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Tuesday, 24 July, 2001, 14:21 GMT 15:21 UK
Bonn deal at a glance
Protesters at the climate conference
Delegates were under great pressure to reach a deal
After long hours of intense negotiation, delegates at the Bonn climate conference finally reached an agreement to tackle global warming.

The result is a revised version of the Kyoto Protocol, with 178 participating countries.

The United States - the world's biggest polluter - has refused to ratify the protocol.

These are the key points of the Bonn agreement:

Funding

The delegates agreed to establish a number of new funds, with a total estimated worth of $530m (374m) per year.

Two climate change funds will be set up to help countries limit their emissions, switch to cleaner technologies and adapt to the impacts of climate change. One of these funds is specifically for "least-developed countries".

The "Kyoto Protocol Adaptation Fund" will finance specific adaptation programmes, such as training scientists to measure emissions.

Further cash is earmarked for oil-producing Opec countries, to encourage diversification away from economies dominated by fossil fuels.

Reduction mechanisms

The deal includes a number of mechanisms that allow countries to use financial incentives to reduce carbon pollution.

  • Emissions trading: Countries that expect to meet their targets can sell their spare emission rights to other signatory countries. There are limitations on emissions trading for all countries under the agreement except Russia and the Ukraine.

  • Clean development: Industrialised countries can claim emissions credits for climate-friendly technology projects in the developing world. This will include the use of carbon sinks, but not nuclear power.

  • Joint implementation: Industrialised countries can invest in clean technology projects in other countries whose economies are in transition, such as India. Again, nuclear power is excluded.

    The agreement specifies that all of the above mechanisms should be "supplementary" to domestic action, although it fails to specify exactly what supplementary means.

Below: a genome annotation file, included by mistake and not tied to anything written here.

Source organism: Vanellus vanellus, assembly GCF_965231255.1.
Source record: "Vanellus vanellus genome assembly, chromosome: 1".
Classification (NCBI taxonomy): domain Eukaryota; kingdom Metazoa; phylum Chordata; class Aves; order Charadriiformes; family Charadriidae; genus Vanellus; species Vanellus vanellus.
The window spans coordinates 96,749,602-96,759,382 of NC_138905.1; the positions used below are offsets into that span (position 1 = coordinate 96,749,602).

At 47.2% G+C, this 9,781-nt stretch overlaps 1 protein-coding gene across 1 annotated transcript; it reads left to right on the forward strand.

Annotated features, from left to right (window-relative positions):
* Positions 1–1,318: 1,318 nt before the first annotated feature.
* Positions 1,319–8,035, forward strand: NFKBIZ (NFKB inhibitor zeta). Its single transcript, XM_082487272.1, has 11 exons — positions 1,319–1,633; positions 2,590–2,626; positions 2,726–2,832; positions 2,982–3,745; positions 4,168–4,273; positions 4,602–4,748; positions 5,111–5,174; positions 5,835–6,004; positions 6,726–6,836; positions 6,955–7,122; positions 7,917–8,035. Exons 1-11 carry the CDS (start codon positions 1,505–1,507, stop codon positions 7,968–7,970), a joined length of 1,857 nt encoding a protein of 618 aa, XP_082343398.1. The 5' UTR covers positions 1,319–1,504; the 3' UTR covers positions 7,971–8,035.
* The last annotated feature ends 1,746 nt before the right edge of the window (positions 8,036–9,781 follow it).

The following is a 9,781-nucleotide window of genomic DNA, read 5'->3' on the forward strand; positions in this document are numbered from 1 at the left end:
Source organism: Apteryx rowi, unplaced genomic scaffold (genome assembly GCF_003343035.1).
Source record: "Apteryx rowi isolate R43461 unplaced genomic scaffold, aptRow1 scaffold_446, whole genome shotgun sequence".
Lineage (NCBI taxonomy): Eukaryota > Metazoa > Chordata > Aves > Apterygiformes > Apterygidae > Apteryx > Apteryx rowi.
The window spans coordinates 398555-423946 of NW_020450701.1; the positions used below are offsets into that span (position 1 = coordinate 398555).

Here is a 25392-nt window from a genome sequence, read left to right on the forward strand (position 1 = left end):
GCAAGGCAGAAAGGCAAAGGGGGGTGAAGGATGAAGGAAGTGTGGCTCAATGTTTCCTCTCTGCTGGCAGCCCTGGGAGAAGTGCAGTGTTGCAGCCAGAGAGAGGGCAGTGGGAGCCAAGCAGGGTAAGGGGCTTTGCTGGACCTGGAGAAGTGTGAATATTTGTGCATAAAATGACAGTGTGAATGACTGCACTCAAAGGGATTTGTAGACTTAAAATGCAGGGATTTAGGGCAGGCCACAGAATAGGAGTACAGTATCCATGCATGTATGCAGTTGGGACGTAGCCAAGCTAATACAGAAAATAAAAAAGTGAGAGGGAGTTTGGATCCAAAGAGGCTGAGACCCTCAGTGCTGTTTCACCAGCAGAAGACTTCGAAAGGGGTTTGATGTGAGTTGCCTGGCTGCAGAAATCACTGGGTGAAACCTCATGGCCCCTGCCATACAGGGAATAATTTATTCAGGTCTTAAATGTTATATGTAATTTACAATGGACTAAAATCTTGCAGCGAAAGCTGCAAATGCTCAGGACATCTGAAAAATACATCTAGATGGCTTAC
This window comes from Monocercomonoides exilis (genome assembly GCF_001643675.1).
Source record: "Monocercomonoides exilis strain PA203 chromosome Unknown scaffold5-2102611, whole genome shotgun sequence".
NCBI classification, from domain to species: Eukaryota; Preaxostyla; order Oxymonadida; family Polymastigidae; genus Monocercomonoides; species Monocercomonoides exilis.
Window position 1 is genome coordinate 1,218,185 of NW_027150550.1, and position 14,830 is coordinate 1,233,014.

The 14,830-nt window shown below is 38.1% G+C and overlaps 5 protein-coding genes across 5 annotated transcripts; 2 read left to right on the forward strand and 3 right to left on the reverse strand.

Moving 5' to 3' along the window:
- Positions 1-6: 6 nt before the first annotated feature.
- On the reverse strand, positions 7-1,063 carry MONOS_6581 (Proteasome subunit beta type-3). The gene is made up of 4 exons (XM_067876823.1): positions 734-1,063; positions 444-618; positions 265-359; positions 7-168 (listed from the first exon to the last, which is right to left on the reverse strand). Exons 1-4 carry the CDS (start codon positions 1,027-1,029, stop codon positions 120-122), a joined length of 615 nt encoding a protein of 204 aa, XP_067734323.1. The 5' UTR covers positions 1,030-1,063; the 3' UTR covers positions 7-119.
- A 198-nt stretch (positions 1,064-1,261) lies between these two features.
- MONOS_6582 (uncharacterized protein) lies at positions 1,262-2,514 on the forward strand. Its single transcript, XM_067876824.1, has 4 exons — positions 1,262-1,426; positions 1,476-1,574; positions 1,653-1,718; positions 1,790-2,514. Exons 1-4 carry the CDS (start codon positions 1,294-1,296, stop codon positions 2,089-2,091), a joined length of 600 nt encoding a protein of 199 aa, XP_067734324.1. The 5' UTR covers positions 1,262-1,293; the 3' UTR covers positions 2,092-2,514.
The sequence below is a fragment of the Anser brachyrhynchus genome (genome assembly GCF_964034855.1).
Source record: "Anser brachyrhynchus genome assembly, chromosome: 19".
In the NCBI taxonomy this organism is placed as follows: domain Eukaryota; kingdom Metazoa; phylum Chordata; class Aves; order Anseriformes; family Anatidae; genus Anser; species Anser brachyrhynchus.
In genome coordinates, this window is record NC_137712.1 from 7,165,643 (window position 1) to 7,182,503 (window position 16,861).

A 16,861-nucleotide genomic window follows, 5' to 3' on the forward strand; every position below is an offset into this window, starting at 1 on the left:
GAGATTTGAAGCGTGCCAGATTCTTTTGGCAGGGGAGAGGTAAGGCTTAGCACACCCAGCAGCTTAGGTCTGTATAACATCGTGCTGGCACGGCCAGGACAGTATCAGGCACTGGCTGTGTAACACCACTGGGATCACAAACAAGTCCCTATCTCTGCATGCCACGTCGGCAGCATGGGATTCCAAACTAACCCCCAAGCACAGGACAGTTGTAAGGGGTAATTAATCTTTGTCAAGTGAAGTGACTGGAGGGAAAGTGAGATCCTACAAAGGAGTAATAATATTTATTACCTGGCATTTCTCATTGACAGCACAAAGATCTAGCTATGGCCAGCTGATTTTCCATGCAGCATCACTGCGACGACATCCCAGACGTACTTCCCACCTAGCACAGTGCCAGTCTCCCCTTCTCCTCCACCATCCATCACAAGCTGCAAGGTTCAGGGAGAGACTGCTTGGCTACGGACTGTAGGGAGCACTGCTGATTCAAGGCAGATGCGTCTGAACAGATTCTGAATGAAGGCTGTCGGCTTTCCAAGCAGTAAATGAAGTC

The European Union failed in its bid to ensure all countries made at least 50% of their cuts at home, but it was victorious in the exclusion of nuclear power, which Canada, Japan and Russia had proposed.

    Carbon sinks

    tree
    Trees absorb carbon from the atmosphere through photosynthesis
    One of the most difficult issues to resolve was how much credit countries could receive through the use of "sinks" - areas of forest and farmland, which absorb carbon through photosynthesis.

    Heavily forested countries such as Japan, Russia, Canada and Australia wanted to use their sinks to offset greenhouse gas emissions, but the EU was against such proposals.

    A compromise was reached, with the EU making big concessions. Countries will be allowed to take credit for forestry management schemes, but with strict limitations. Canada and Japan have also negotiated special allowances until 2010.

    Future compliance

    These are the rules which penalise countries that fail to meet their Kyoto targets. A "compliance committee" will be set up to monitor performance.

    Two sanctions have been agreed upon. Firstly, for every tonne of carbon a country emits over its limit, it will be required to reduce an additional 1.3 tonnes during the second protocol commitment period, which starts in 2012.

    Secondly, the offending country will be banned from using mechanisms such as emissions trading.

    These rules are not yet enshrined in law. Japan objects to them being legally binding, and claims this would be an affront to its national sovereignty.

    However, all signatory countries are obliged to abide by the rules, and face strong international pressure to do so.

  • See also:

    23 Jul 01 | Sci/Tech
    The Bonn deal: Winners and losers
    23 Jul 01 | Sci/Tech
    Compromise saves climate treaty
    23 Jul 01 | UK Politics
    Beckett hails new Kyoto deal
    22 Jul 01 | Sci/Tech
    Climate compromise hangs in balance
    22 Jul 01 | Sci/Tech
    'Time running out' at climate talks
    20 Jul 01 | Sci/Tech
    Researchers have hot expectations
    19 Jul 01 | Sci/Tech
    Ministers bid to save climate treaty
    15 Jul 01 | Europe
    Storm clouds over climate talks
    09 Jul 01 | Asia-Pacific
    Japan to press US on Kyoto
    30 Mar 01 | Americas
    Kyoto: Why did the US pull out?
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